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Publication numberUS4639552 A
Publication typeGrant
Application numberUS 06/710,003
Publication dateJan 27, 1987
Filing dateMar 8, 1985
Priority dateMar 8, 1985
Fee statusLapsed
Publication number06710003, 710003, US 4639552 A, US 4639552A, US-A-4639552, US4639552 A, US4639552A
InventorsLeon Hall
Original AssigneeLeon Hall
Export CitationBiBTeX, EndNote, RefMan
External Links: USPTO, USPTO Assignment, Espacenet
Apparatus for converting a standard telephone to an unlisted number telephone
US 4639552 A
The apparatus of this invention is a system which is attached to a standard telephone instrument at a receiving station. When a call comes from a transmitting station through a switching station, this call is received in this apparatus, which signals the transmitting station to send its private code. After validating this code, it serves to indicate information about the transmitting station. The receiving station then has the option to answer or not to answer.
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What is claimed is:
1. Apparatus for converting a standard telephone system including a conventional telephone instrument at a transmitting station (TS) which is conventionally connected by wire conduit to a central station (CS); and a receiving station (RS) having a conventional telephone instrument connected by conventional wire line to said central station;
the improved apparatus adapted to be attached to said RS which would convert it to an unlisted number telephone, comprising:
(a) switch means adapted to switch resistive load means across said line at the RS;
(b) first validity test means capacitance coupled to the line at said RS to recognize the wave shape of a conventional ringing signal, and to determine its validity;
(c) means responsive to said first validity test means, to produce for a selected time interval a selected first tone signal and apply it to said line;
whereby responsive to receiving this first tone signal at said TS, the TS, via a DTMF system, transmits to said RS a private code which may be one or more decimal digits in a selected successive order; whereby said dialed numbers will produce a pattern of tones received at said RS;
(d) capacitive coupled to said line at said RS in an analog to digital converter means (A/DC) and digital to decimal converter means (D/DC) for producing a series of decimal digit signals which pass to a second validity check means, to check that the dialed digits are valid;
(e) a plurality of settable switches are connected serially to the output of said A/DC and D/DC;
(f) third validity test means to determine that each successive decimal digit corresponds completely to the numbers set into said successive swtiches; and means responsive to each successive validation of a switch to set a corresponding latch; and
(g) responsive to said set latches, logic means to enable one of a selected number of tone generators to apply their signals to a sound source;
whereby the operator of said RS can determine from the particular tone or tones, which one of a selective group of possible callers, the present call is from, and whether or not he wants to speak with said caller.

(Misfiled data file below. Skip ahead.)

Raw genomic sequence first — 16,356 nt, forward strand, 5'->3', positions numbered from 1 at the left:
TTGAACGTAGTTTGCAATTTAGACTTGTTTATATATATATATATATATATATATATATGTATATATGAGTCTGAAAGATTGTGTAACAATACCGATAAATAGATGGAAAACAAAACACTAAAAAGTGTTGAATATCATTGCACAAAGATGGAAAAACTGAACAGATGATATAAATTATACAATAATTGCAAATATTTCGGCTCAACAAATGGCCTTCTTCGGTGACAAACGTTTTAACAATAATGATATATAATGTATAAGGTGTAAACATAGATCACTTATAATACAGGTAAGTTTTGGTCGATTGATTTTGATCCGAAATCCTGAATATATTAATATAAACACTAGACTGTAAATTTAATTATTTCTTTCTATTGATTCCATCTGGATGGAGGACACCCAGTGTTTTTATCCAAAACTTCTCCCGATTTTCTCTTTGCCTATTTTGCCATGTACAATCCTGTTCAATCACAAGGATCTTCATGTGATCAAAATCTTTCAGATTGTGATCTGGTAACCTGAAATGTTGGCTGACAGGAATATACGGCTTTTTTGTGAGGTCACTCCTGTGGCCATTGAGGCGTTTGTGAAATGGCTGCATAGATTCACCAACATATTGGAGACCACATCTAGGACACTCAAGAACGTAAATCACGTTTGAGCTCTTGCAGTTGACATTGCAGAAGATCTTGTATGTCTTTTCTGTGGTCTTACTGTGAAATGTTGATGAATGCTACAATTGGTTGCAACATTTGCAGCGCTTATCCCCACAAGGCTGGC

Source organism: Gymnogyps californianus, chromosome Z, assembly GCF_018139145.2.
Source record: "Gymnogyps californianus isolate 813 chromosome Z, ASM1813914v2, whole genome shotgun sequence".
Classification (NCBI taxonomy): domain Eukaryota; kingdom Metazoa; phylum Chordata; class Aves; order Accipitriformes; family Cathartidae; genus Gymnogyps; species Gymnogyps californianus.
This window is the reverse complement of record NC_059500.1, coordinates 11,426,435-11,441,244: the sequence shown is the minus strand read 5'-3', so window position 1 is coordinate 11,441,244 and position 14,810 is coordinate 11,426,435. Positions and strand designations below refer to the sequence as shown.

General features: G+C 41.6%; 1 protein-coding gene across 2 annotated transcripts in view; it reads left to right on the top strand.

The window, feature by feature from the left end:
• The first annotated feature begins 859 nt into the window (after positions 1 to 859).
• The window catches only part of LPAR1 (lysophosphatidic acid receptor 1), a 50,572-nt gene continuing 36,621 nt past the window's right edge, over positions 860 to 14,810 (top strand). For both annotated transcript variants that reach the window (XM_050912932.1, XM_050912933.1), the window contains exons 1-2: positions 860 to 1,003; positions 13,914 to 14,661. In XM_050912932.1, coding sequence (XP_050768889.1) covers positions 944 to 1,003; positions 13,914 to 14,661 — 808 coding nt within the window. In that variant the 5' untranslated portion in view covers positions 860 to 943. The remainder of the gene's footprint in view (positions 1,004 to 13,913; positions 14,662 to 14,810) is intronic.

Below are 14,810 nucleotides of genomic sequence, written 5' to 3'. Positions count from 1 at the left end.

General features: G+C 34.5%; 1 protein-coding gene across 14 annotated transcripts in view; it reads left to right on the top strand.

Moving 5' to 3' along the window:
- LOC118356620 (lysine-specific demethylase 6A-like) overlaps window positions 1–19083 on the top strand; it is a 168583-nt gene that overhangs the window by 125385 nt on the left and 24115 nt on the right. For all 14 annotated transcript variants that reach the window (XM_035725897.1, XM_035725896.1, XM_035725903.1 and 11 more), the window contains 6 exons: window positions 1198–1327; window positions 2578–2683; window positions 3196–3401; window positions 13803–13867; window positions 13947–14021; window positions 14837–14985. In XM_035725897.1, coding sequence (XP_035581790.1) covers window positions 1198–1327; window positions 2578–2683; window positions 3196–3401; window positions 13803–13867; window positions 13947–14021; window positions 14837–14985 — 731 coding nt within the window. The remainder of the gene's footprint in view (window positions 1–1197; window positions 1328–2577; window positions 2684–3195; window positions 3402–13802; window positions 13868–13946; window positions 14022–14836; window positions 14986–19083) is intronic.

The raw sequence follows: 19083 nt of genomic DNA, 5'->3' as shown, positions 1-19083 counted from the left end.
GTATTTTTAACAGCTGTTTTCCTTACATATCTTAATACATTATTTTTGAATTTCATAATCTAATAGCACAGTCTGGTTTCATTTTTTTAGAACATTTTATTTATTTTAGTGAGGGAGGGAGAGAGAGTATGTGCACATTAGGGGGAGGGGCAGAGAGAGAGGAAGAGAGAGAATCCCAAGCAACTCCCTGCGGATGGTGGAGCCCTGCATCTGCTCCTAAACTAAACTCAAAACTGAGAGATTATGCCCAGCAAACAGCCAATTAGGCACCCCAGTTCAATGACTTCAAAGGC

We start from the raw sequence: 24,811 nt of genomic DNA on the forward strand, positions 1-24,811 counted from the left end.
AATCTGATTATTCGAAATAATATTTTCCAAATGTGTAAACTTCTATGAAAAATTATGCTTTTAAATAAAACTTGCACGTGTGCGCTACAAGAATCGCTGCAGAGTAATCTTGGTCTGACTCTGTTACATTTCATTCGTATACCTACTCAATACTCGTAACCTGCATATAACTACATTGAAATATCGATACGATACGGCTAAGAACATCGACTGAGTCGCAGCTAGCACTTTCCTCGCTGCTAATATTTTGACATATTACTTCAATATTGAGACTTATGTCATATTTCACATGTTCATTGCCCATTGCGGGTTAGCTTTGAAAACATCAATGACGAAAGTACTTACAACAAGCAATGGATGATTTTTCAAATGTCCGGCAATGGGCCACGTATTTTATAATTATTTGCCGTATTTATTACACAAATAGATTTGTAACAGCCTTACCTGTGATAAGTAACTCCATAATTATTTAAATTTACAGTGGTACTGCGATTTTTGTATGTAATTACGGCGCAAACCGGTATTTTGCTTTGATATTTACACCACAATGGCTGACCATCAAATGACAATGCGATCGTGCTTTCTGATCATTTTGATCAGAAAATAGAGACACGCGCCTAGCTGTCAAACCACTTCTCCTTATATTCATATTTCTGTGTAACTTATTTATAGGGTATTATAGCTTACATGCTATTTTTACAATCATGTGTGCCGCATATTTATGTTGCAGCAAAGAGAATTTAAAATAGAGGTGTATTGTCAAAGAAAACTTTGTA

2. The apparatus as in claim 1 and including means after a selected time period to disable the circuit and place it in condition to receive another call.

This invention lies in the field of telephone apparatus. More particularly, it concerns electronic circuitry that can be connected to a receiver station for determining when the caller is one of a selected group of persons who have been given a private code number in order to make contact with the receiving station.

No change is required in the conventional telephone instrument which is still used in its proper way but is connected to the telephone line and to the central station in shunt with an electronic control circuit.


It is a primary object of this invention to provide a simple convenient compact electronic package that can be connected to the incoming wire line from the central station to the receiving station.

When an incoming call is received, the ringing tone will start, and the first operation is to verify that the ringing signal is valid. If so, then a number of separate actions take place. First, a tone signal is placed on the line so that the transmitting station knows that the receiving station is ready to receive his code signal transmission. He then transmits his code number with a DTMF (Dual Tone Multi-frequency) telephone dialing instrument.

These analog signals are converted to binary digital signals and then to decimal digital signals. A plurality of a selected number of programmable switches are provided in tandem such that as these code numbers come in they pass through these switches and the validity of the decimal number is checked against the switch setting. If this is correct then a latch is set. When the total number of decimal digits have been received which may be any selected total number, all of the latches will be set and according to the preset switches, suitable logic circuits will control one or more of a plurality of tones which will then be amplified and placed on a suitable sound source so that the receiving station being called can determine from the corresponding tones which of a certain group of selected callers the present caller is from.